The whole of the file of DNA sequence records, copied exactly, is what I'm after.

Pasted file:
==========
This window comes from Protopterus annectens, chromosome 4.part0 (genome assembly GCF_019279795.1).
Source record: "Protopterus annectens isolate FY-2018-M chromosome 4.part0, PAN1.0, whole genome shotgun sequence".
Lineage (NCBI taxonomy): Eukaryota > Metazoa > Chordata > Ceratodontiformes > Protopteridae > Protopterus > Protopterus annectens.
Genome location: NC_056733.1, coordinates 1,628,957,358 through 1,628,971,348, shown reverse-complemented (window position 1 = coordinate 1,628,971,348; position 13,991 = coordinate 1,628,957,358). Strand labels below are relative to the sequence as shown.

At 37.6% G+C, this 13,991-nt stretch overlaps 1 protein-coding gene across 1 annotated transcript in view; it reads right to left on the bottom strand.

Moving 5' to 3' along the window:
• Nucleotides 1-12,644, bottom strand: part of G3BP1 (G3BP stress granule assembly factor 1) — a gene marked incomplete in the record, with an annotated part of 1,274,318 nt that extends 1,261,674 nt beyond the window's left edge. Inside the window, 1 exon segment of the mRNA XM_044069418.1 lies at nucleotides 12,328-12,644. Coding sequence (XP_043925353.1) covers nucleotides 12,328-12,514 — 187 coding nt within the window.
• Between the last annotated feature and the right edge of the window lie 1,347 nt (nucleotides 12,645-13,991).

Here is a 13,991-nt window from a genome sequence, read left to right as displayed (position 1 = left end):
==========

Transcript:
This window comes from Protopterus annectens, chromosome 4.part0 (genome assembly GCF_019279795.1).
Source record: "Protopterus annectens isolate FY-2018-M chromosome 4.part0, PAN1.0, whole genome shotgun sequence".
Lineage (NCBI taxonomy): Eukaryota > Metazoa > Chordata > Ceratodontiformes > Protopteridae > Protopterus > Protopterus annectens.
Genome location: NC_056733.1, coordinates 1,628,957,358 through 1,628,971,348, shown reverse-complemented (window position 1 = coordinate 1,628,971,348; position 13,991 = coordinate 1,628,957,358). Strand labels below are relative to the sequence as shown.

At 37.6% G+C, this 13,991-nt stretch overlaps 1 protein-coding gene across 1 annotated transcript in view; it reads right to left on the bottom strand.

Moving 5' to 3' along the window:
• Nucleotides 1-12,644, bottom strand: part of G3BP1 (G3BP stress granule assembly factor 1) — a gene marked incomplete in the record, with an annotated part of 1,274,318 nt that extends 1,261,674 nt beyond the window's left edge. Inside the window, 1 exon segment of the mRNA XM_044069418.1 lies at nucleotides 12,328-12,644. Coding sequence (XP_043925353.1) covers nucleotides 12,328-12,514 — 187 coding nt within the window.
• Between the last annotated feature and the right edge of the window lie 1,347 nt (nucleotides 12,645-13,991).

Here is a 13,991-nt window from a genome sequence, read left to right as displayed (position 1 = left end):